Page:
The positive side to 'screen time' for kids and teens

Youngsters spending a lot of time on tech is a bugbear for many parents, but it may not be much to worry about after all, reports Lisa Salmon

The smartphone-based app Geocaching promotes physical activity and discovery.

CHILDREN incessantly using screens can be a perpetual problem for parents, who often struggle to persuade kids to leave their devices alone.

Certainly, in the last decade, the time adolescents spend online has more than doubled, from an average of eight hours a week to 18.9 hours, and new research shows the majority of parents – almost nine in 10 – think gadgets get in the way of family time.

On top of that, various studies have suggested screen use has an adverse effect on children and young people's mental and social wellbeing, increases obesity, and generally prevents youngsters from doing other potentially beneficial activities including exercise and face-to-face socialising.

However, new research looking at the screen use of more than 120,000 15-year-olds has found moderate use of screens isn't harmful, and could even be advantageous.


Researchers Andrew Przybylski, of Oxford University, and Netta Weinstein of Cardiff University found there's a 'just right' amount of time for adolescents to use screens, although the specific amount of time depended on whether it was a weekend or weekday and on what the screen was used for.

On weekdays, teens' wellbeing peaked at about one hour 40 minutes of video-game play, around two hours of smartphone use, and about four hours 17 minutes on a computer.

And the researchers found that at weekends it took even longer for screen time to become potentially harmful. Such harm might include screen time supplanting alternate activities including socialising, reading books and exercising, or interfering with school.

However, Przybylski stresses that the findings don't necessarily mean adolescents should use screens for that 'just right' amount of time: "Just that there isn't any evidence of possible harm until teens are spending much more time on digital activities."


Whether screen use stops young people from doing other things depends to a large extent on what they're doing on screen – popular games such as Minecraft can provide socialising and creativity, for example, and the smartphone-based app Geocaching, where players track down real hidden 'treasure' in public spaces, promotes physical activity and discovery.

"Engaging in these may not displace anything meaningful," says the study, "whereas channel surfing and solitary reading might."

They acknowledge that parents find enforcing digital screen guidelines extremely difficult, but Przybylski stresses: "It appears moderate levels of screen time may be fine for adolescents and that even excessive time, on its own, may not be as bad as many fear."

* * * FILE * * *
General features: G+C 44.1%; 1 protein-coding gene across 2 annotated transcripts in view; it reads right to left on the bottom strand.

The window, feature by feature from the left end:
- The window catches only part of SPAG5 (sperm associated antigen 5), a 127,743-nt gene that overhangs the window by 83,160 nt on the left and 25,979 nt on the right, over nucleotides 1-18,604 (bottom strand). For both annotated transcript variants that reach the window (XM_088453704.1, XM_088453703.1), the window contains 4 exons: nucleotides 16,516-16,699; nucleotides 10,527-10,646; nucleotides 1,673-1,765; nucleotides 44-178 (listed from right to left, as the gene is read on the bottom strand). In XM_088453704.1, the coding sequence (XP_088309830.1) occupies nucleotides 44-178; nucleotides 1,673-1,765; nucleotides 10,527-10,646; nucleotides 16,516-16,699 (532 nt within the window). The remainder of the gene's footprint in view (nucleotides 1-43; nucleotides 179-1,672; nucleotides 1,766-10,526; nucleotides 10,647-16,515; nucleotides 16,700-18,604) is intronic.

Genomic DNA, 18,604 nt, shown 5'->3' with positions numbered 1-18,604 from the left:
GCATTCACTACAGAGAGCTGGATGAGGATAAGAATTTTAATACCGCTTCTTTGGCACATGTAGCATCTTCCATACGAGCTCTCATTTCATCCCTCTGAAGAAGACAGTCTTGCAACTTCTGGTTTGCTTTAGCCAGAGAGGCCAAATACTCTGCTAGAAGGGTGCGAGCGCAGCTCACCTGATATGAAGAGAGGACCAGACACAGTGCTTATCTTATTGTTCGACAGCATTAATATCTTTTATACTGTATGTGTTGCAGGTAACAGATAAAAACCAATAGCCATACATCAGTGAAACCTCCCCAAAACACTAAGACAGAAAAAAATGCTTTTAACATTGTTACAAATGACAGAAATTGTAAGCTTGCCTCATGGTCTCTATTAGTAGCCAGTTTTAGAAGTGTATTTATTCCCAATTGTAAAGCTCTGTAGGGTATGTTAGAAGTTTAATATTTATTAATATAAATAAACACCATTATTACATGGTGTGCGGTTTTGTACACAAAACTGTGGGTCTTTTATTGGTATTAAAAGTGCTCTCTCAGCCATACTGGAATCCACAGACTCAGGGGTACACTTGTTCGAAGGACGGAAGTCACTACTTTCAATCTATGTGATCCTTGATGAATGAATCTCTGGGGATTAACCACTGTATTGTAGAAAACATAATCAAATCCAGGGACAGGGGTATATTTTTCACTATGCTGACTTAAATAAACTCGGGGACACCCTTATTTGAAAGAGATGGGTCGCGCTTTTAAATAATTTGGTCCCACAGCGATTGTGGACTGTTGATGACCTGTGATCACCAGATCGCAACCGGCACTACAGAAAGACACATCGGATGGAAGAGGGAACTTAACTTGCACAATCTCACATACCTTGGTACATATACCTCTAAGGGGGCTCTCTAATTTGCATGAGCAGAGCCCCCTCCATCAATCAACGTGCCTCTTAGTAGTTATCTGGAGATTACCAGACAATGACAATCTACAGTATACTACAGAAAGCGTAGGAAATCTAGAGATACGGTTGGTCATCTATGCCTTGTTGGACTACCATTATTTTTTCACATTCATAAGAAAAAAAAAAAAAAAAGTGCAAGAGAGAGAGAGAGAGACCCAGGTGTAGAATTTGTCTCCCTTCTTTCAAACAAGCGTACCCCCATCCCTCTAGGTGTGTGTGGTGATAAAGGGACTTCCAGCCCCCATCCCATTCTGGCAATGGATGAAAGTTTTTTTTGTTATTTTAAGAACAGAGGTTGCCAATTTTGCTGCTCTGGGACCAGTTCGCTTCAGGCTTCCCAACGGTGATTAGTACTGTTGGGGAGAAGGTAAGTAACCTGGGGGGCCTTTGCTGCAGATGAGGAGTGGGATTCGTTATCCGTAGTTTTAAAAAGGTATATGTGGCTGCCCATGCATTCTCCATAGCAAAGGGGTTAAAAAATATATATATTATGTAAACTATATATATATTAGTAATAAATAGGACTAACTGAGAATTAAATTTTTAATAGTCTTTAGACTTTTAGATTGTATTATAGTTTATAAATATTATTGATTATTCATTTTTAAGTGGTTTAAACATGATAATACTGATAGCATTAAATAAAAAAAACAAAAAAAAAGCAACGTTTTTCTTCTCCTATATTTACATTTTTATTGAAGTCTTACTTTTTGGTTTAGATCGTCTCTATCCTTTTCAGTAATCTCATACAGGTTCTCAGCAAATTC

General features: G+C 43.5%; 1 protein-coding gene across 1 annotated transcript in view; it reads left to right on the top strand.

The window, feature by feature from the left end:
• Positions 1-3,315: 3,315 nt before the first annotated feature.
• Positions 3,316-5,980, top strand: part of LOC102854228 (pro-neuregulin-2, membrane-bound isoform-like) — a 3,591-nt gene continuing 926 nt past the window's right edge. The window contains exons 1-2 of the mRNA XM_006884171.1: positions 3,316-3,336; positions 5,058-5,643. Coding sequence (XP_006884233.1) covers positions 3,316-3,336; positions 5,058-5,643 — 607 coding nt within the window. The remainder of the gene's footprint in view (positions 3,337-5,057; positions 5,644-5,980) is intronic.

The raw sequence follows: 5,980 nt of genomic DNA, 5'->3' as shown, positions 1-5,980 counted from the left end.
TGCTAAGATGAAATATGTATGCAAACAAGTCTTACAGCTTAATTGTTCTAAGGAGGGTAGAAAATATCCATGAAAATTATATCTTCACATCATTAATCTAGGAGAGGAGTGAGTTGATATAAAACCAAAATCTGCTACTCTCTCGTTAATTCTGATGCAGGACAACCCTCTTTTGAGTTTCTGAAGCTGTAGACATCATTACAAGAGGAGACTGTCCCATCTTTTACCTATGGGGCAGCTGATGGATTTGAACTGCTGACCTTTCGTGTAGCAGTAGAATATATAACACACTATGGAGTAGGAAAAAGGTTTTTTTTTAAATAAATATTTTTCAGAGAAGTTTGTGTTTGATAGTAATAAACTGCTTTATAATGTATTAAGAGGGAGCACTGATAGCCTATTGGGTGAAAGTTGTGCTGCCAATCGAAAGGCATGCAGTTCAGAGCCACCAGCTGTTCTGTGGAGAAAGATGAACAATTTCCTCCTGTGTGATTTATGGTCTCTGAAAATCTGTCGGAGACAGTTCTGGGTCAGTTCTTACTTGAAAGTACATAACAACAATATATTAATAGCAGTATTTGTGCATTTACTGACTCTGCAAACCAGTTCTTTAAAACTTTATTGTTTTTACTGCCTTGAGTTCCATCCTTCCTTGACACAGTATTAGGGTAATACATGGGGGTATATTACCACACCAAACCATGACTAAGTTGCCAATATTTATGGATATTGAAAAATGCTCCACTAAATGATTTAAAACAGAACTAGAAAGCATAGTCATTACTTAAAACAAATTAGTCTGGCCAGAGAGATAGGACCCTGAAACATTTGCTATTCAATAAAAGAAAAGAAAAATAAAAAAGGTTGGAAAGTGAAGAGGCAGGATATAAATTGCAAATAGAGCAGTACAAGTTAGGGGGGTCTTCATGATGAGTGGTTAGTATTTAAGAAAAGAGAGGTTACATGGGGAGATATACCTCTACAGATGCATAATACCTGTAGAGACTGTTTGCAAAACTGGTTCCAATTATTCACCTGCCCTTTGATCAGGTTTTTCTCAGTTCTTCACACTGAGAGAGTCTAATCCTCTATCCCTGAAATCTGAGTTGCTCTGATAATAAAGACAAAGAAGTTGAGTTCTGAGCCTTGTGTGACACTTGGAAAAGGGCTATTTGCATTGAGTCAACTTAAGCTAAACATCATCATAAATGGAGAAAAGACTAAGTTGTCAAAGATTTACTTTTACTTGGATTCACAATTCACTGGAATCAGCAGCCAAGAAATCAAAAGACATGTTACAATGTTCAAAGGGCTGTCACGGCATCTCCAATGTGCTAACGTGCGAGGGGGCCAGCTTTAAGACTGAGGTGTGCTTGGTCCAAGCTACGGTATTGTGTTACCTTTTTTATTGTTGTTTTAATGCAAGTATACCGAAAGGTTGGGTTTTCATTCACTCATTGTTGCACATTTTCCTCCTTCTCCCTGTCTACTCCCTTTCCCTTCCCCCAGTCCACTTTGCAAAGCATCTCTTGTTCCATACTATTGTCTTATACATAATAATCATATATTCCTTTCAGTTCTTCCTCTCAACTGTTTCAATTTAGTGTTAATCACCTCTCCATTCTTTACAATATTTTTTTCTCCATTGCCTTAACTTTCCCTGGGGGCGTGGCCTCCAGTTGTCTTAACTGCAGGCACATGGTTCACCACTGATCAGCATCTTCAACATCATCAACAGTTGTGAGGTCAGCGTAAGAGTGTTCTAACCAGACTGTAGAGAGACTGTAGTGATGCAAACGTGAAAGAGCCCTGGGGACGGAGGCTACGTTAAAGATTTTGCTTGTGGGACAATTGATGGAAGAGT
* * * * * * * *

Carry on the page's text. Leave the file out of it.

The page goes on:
Przybylski suggests researchers may need to rethink their approach to screen time and move beyond advising parents to just 'turn it off'.

"There's a good deal of research that suggests teens use technology to build friendships during gaming and on social media," he says.

"In fact, 68 per cent of teens say they've received social support in tough or challenging times. Being cut off from that may have negative consequences."


But where does that leave parents – should they stringently monitor screen time or not?

"Speaking as a parent and scientist, pick your battles," advises Przybylski.

"The possible negative effect of screen time is about a third the size of missing breakfast or irregular sleep. Keep an eye on it if it's a trend, but keep it in context if it's just a flurry of Minecraft."

Of course using the internet and mobile phones keeps teens connected, says Jeremy Todd, chief executive of the parenting charity Family Lives.

"Except, as with anything, too much of the same can get you in a rut," he says.

"Some young people become stuck in repetitive actions. Rather than learning new things from their access, they're simply repeating the same thing over and over."

If internet access and TV is available in bedrooms, while teenagers may be connecting with people outside the home, they're often not connecting with their own family.


"Parents need to be the ones to make some rules about sensible use," says Todd, pointing out that young people who have TVs or tech in their bedrooms may be messaging or watching TV until the early hours.

He suggests making bedrooms – including mum and dad's – tech-free zones, so no TV, game consoles or mobiles.

"This may seem hard, but it will pay off in a reduction in tiredness, stress and tension," he promises.

An additional tech tactic is to insist that all mobiles are off or on silent during shared family meals. TVs and computers should be off too, and meals taken around a table, not on laps.

"Teenagers may moan and groan, but they need you to set some guidelines," he stresses.

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